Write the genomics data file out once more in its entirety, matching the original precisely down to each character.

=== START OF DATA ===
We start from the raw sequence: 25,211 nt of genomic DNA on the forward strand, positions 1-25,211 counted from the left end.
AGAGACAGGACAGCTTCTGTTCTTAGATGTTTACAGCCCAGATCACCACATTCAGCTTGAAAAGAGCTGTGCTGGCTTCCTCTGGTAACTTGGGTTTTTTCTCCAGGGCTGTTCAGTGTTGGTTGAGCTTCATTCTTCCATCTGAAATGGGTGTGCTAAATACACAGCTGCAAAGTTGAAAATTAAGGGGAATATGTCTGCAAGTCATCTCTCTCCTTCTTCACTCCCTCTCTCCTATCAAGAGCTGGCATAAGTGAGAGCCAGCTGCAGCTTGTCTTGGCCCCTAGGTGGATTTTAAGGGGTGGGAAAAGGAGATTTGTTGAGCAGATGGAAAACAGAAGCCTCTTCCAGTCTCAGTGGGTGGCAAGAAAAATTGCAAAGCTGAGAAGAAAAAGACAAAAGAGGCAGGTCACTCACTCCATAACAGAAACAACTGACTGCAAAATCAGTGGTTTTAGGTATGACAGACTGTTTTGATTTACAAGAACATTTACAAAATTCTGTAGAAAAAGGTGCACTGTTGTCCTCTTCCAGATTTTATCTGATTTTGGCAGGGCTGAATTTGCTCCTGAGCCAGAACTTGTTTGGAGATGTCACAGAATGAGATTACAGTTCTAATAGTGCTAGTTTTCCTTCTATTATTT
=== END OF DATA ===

We start from the raw sequence: 25,211 nt of genomic DNA on the forward strand, positions 1-25,211 counted from the left end.
AGAGACAGGACAGCTTCTGTTCTTAGATGTTTACAGCCCAGATCACCACATTCAGCTTGAAAAGAGCTGTGCTGGCTTCCTCTGGTAACTTGGGTTTTTTCTCCAGGGCTGTTCAGTGTTGGTTGAGCTTCATTCTTCCATCTGAAATGGGTGTGCTAAATACACAGCTGCAAAGTTGAAAATTAAGGGGAATATGTCTGCAAGTCATCTCTCTCCTTCTTCACTCCCTCTCTCCTATCAAGAGCTGGCATAAGTGAGAGCCAGCTGCAGCTTGTCTTGGCCCCTAGGTGGATTTTAAGGGGTGGGAAAAGGAGATTTGTTGAGCAGATGGAAAACAGAAGCCTCTTCCAGTCTCAGTGGGTGGCAAGAAAAATTGCAAAGCTGAGAAGAAAAAGACAAAAGAGGCAGGTCACTCACTCCATAACAGAAACAACTGACTGCAAAATCAGTGGTTTTAGGTATGACAGACTGTTTTGATTTACAAGAACATTTACAAAATTCTGTAGAAAAAGGTGCACTGTTGTCCTCTTCCAGATTTTATCTGATTTTGGCAGGGCTGAATTTGCTCCTGAGCCAGAACTTGTTTGGAGATGTCACAGAATGAGATTACAGTTCTAATAGTGCTAGTTTTCCTTCTATTATTT